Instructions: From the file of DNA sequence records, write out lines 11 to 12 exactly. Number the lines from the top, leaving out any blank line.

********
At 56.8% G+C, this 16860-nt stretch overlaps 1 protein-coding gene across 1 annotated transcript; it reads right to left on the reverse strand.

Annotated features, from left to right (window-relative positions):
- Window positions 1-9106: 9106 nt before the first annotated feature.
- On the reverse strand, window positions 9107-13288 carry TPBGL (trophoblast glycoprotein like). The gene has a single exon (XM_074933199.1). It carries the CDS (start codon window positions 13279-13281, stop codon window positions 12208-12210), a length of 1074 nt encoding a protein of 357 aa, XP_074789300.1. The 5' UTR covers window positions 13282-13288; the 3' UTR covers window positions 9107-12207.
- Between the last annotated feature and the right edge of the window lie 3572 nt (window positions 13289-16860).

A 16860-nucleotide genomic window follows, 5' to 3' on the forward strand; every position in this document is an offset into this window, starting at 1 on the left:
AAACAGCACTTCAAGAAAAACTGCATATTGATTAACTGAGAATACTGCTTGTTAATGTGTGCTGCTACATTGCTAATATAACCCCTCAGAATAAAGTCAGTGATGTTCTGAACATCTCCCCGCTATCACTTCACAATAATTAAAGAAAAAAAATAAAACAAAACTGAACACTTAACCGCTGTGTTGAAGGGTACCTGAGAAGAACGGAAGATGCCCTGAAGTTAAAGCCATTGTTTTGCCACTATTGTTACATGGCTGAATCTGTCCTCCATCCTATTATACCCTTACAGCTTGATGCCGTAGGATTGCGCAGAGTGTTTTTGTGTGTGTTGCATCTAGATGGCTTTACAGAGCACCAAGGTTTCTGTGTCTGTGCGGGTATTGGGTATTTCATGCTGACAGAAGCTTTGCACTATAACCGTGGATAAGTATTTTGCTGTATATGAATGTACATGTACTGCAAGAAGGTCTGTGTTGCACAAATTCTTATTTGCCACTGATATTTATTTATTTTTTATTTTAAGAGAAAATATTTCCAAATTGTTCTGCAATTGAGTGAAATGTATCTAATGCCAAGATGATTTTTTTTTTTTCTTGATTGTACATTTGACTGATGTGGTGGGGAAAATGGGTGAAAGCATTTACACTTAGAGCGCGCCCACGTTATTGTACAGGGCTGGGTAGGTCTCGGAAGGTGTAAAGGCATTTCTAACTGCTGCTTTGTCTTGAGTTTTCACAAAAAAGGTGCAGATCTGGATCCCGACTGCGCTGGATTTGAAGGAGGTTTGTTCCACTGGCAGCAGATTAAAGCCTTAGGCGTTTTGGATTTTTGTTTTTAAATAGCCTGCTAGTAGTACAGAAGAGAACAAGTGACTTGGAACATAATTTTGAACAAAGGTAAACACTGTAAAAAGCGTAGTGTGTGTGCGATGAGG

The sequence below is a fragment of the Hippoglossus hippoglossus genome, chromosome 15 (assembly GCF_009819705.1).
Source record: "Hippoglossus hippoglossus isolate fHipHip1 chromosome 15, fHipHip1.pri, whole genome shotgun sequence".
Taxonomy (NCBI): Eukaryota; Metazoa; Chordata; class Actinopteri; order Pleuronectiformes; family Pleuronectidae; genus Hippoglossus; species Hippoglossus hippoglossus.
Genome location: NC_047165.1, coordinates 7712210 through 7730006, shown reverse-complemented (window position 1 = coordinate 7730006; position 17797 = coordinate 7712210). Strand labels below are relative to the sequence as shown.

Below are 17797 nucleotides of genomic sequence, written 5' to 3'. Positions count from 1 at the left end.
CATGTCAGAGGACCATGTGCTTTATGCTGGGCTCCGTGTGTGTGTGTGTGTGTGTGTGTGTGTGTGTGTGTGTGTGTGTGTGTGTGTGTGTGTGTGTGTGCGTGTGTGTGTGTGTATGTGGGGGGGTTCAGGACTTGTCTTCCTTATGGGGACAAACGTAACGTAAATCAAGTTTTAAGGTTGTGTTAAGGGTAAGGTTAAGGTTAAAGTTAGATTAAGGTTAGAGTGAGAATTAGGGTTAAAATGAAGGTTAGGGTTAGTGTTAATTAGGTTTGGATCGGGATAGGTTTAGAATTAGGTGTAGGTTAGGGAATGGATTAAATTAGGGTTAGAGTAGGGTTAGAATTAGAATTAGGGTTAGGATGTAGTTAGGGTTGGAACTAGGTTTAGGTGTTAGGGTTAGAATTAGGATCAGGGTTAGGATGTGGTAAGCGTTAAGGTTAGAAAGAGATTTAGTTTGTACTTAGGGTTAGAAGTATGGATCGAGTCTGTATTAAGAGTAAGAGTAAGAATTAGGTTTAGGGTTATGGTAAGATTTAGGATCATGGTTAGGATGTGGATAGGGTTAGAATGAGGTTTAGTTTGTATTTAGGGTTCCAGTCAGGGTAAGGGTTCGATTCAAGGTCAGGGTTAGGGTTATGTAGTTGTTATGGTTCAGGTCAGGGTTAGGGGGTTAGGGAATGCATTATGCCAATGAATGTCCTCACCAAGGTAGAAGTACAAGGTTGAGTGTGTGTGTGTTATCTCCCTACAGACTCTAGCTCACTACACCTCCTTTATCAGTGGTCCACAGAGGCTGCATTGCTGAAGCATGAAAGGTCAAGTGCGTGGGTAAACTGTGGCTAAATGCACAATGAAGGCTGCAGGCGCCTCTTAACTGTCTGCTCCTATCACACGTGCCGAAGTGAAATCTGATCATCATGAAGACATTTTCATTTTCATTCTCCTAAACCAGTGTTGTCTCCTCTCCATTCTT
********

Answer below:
Genome location: NC_047165.1, coordinates 7712210 through 7730006, shown reverse-complemented (window position 1 = coordinate 7730006; position 17797 = coordinate 7712210). Strand labels below are relative to the sequence as shown.

Below are 17797 nucleotides of genomic sequence, written 5' to 3'. Positions count from 1 at the left end.